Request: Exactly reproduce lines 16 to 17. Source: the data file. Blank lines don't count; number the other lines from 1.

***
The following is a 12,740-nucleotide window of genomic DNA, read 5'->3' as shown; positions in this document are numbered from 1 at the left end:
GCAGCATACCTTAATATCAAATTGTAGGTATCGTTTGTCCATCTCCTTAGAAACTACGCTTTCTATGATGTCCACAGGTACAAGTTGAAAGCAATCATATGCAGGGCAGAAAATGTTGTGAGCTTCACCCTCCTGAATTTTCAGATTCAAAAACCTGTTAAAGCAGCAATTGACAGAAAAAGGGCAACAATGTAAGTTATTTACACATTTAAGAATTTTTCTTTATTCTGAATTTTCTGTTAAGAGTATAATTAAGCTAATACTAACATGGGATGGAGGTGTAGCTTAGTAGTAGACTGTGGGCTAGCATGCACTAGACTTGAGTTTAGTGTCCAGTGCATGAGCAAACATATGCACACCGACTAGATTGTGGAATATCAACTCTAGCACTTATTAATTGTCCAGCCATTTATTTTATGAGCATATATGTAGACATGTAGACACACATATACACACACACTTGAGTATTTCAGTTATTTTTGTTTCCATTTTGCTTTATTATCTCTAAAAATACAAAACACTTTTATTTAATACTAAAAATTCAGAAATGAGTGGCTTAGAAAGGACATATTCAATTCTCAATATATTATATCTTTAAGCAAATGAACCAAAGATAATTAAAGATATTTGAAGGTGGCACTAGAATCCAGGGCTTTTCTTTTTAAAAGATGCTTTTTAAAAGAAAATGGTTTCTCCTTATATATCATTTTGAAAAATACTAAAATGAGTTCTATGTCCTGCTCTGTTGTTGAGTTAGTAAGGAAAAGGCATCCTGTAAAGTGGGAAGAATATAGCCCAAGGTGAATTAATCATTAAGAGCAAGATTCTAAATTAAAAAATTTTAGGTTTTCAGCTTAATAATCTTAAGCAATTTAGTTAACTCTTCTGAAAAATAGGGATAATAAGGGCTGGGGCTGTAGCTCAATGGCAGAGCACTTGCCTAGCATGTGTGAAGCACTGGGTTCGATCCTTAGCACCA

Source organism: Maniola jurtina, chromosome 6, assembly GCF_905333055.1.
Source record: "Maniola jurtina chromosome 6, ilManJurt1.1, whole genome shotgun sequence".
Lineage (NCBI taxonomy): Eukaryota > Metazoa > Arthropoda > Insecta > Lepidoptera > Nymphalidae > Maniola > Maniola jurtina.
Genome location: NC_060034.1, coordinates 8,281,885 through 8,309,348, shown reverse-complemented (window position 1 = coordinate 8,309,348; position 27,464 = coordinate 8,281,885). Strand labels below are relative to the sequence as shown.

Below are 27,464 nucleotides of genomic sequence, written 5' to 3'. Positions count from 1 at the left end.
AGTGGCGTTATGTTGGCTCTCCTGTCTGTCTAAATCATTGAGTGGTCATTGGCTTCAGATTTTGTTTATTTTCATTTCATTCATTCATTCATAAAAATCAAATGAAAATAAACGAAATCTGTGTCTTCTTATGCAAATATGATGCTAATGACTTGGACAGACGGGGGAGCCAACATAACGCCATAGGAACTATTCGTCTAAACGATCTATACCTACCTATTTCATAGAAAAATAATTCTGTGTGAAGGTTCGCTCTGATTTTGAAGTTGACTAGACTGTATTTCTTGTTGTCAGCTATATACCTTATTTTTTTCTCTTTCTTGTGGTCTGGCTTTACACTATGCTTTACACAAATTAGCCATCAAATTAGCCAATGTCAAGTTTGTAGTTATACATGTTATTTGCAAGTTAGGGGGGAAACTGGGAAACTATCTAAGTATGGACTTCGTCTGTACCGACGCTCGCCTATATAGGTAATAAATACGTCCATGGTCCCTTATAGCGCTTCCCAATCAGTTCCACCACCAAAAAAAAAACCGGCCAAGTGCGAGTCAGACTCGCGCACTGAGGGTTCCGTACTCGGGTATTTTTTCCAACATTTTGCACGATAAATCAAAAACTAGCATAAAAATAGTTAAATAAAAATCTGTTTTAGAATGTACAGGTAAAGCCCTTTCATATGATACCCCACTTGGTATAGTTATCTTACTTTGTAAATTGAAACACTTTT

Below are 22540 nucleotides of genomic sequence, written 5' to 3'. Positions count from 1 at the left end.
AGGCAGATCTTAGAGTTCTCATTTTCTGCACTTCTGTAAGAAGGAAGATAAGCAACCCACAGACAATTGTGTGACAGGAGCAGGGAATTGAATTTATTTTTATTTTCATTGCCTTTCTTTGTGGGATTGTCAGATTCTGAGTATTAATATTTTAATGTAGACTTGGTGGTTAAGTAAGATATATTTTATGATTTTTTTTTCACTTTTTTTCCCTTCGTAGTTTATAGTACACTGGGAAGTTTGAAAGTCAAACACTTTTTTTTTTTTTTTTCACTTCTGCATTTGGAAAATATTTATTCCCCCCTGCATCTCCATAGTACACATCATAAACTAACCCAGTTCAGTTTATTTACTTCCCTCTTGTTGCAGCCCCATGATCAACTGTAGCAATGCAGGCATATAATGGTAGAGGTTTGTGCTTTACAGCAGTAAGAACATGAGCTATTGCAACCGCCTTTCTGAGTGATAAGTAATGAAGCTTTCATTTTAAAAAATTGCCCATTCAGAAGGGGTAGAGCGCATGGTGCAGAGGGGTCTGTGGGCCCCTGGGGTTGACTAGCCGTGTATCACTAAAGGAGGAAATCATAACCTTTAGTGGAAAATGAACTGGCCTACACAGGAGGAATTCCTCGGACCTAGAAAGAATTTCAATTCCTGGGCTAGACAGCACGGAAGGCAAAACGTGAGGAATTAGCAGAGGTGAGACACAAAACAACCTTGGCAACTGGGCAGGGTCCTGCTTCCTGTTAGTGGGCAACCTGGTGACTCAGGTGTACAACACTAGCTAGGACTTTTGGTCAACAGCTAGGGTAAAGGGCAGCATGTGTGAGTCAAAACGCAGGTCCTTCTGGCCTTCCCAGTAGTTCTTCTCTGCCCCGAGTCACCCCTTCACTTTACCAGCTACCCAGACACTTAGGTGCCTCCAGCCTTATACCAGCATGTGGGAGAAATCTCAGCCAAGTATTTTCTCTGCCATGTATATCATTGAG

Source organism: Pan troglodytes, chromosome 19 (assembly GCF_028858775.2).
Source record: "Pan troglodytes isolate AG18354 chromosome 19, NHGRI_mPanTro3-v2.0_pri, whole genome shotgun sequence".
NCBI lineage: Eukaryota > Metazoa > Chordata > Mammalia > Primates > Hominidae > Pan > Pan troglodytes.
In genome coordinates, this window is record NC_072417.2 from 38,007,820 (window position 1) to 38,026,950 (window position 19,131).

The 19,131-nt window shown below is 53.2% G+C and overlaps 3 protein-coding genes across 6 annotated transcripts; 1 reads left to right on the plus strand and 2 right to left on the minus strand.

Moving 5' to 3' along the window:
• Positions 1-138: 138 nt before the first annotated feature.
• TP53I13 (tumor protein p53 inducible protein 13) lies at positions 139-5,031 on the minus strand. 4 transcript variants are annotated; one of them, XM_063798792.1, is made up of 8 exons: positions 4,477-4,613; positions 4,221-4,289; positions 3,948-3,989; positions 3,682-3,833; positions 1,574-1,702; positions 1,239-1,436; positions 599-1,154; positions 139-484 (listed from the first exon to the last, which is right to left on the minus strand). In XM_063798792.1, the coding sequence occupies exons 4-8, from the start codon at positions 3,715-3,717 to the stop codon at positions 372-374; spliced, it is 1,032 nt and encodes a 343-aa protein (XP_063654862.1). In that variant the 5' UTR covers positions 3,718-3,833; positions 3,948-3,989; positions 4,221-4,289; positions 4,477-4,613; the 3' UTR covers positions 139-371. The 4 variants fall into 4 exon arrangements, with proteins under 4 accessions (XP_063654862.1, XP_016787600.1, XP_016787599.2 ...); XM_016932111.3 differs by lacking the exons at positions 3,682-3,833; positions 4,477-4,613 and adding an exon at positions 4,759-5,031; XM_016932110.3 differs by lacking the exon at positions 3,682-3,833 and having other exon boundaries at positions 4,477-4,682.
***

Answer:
Moving 5' to 3' along the window:
• Positions 1-138: 138 nt before the first annotated feature.